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Friday, June 9, 2017

The UK Elections

The world got some bad news from British voters yesterday.  No party won a majority in the Parliament in yesterday's elections.  The Tory Party under prime minister May lost seats in a snap election held because the party's standing had risen so much in the polls.  Instead of getting a bigger majority, however, the party fell to just under 50% of the seats.  The prime minister says that she has formed a coalition with the Ulster unionists and is going to the Queen this afternoon to ask permission to form a new government.  With the coalition, May and her party will head a coalition with exactly the same number of seats that the Tories alone held in the last Parliament.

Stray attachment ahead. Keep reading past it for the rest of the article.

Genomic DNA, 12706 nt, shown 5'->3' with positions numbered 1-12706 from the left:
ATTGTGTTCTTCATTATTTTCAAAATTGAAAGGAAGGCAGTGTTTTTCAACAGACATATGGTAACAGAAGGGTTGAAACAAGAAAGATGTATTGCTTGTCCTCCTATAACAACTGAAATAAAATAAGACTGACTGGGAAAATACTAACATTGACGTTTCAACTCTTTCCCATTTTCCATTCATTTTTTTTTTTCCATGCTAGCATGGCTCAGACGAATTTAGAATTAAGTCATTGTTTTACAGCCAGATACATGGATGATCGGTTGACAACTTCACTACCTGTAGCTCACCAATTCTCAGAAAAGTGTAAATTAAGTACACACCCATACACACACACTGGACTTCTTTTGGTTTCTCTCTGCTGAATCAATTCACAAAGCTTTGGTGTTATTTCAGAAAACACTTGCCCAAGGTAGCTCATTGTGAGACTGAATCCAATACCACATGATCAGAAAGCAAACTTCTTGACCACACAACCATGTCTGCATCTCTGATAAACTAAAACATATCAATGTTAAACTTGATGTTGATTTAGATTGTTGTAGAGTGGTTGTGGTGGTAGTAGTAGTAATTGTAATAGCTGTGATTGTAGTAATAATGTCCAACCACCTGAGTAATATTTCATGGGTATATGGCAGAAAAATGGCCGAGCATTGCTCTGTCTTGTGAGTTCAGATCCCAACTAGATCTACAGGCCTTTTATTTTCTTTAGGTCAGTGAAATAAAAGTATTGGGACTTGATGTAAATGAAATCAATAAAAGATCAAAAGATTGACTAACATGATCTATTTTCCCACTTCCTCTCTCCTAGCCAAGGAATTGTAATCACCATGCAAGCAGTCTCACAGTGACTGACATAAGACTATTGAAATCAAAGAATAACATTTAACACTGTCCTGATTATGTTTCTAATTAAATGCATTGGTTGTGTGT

All this may sound like nothing much changed, but that is wrong.  The prime minister went from the leader of a majority government with strong ratings to one who only has coalition backing.  Her position in negotiations with the EU over Brexit has been weakened.  Even worse, the old discredited policies of the Labour party have nearly carried the day due to strong support from younger Brits who never really had to live under the malaise caused by those policies decades ago.  This result will inevitably strengthen sniping from the sidelines and weaken the resolve of the government for big moves needed in the country.

From a non-British perspective, the election results make it less likely that the UK will play a positive active role in world affairs.  The focus of the new government will surely be domestic matters.  That's bad.  The sane British voice has been extremely useful around the world in dealing with many problems.  It will be missed.

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